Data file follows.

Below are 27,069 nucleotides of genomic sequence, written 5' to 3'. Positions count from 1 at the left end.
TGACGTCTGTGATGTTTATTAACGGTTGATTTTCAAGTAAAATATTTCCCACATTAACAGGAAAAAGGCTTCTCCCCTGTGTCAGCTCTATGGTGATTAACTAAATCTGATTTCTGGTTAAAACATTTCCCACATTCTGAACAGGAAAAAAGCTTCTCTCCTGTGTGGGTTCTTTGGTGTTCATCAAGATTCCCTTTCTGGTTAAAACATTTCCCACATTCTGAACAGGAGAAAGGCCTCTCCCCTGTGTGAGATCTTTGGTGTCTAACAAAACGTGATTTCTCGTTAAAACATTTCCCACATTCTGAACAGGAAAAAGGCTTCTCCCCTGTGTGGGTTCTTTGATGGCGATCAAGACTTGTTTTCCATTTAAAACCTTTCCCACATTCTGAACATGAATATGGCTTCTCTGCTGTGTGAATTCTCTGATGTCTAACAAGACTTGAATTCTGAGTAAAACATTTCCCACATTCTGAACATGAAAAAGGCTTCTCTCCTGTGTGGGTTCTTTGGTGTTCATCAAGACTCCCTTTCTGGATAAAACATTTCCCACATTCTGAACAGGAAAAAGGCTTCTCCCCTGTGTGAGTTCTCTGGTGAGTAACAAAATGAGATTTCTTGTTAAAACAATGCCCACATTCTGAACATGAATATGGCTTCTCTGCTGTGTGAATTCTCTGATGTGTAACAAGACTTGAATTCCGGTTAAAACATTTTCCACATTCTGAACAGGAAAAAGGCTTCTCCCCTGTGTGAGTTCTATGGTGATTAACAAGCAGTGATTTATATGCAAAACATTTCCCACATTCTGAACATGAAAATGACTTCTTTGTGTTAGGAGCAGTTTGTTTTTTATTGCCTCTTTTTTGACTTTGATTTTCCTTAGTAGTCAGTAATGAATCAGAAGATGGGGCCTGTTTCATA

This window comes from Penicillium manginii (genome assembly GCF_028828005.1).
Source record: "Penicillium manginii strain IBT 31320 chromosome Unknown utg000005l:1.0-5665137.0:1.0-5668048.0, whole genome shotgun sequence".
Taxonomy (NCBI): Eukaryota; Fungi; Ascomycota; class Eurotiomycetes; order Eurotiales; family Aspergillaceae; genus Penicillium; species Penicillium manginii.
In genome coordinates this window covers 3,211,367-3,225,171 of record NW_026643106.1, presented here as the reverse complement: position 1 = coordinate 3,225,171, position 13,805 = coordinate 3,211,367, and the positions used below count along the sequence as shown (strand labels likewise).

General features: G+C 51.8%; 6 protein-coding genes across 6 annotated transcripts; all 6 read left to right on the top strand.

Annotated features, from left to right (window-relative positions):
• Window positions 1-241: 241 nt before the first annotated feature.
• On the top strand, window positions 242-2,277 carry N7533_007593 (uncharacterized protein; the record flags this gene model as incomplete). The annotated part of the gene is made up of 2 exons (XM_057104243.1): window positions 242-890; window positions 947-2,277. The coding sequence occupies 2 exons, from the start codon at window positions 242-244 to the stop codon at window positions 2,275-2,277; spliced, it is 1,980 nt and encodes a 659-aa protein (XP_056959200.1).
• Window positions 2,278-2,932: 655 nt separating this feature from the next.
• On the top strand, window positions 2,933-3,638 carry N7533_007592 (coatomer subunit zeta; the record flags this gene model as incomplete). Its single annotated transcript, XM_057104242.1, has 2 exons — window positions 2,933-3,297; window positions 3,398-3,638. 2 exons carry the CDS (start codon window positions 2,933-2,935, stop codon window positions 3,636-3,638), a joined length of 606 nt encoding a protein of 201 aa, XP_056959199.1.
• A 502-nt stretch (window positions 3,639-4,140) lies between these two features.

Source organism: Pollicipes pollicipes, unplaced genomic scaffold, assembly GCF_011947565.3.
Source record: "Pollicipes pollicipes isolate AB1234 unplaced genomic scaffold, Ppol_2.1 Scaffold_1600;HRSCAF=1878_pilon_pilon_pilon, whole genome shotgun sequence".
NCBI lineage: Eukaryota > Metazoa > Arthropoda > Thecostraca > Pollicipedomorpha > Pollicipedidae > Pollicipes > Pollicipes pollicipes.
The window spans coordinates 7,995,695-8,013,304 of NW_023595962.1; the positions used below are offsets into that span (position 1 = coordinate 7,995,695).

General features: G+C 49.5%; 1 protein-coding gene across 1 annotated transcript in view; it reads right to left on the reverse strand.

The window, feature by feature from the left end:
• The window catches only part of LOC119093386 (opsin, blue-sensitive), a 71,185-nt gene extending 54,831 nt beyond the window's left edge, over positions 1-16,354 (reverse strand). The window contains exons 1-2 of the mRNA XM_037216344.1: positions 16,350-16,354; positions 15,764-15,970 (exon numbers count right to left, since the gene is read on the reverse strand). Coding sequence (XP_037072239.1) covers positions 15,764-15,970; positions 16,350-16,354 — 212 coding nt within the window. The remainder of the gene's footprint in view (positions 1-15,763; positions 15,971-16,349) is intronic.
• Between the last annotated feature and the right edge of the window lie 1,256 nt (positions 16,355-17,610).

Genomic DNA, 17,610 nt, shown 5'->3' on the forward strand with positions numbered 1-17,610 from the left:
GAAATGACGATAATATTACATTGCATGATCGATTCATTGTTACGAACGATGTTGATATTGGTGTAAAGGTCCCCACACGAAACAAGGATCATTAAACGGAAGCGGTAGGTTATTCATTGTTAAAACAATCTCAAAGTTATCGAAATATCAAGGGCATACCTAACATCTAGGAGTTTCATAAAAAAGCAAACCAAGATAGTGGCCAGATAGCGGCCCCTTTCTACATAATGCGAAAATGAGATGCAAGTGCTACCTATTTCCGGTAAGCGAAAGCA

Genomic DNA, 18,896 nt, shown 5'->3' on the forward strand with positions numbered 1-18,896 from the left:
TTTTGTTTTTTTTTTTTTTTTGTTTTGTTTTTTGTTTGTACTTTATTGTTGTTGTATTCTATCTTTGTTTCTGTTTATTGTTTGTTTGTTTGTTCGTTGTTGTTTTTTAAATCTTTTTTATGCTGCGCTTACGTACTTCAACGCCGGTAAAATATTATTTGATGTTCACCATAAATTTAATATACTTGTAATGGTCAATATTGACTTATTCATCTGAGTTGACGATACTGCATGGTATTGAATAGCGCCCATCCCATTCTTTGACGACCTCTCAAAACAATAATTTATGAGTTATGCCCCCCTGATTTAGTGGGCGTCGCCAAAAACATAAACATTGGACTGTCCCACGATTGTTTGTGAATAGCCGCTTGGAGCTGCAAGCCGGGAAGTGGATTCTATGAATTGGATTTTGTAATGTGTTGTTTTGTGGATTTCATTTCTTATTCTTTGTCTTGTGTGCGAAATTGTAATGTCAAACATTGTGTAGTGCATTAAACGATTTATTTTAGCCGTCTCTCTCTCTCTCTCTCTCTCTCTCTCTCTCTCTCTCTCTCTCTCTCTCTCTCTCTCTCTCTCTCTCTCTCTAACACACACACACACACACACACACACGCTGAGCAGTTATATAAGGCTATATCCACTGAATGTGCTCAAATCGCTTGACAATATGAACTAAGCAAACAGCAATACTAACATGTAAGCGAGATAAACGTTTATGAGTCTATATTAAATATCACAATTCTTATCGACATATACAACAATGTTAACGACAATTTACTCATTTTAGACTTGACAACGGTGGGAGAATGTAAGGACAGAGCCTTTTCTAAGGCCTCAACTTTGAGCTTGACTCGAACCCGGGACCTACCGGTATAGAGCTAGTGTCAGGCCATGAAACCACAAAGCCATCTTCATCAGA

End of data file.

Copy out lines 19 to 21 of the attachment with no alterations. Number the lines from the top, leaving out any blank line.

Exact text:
The window, feature by feature from the left end:
• The window catches only part of LOC119093386 (opsin, blue-sensitive), a 71,185-nt gene extending 54,831 nt beyond the window's left edge, over positions 1-16,354 (reverse strand). The window contains exons 1-2 of the mRNA XM_037216344.1: positions 16,350-16,354; positions 15,764-15,970 (exon numbers count right to left, since the gene is read on the reverse strand). Coding sequence (XP_037072239.1) covers positions 15,764-15,970; positions 16,350-16,354 — 212 coding nt within the window. The remainder of the gene's footprint in view (positions 1-15,763; positions 15,971-16,349) is intronic.
• Between the last annotated feature and the right edge of the window lie 1,256 nt (positions 16,355-17,610).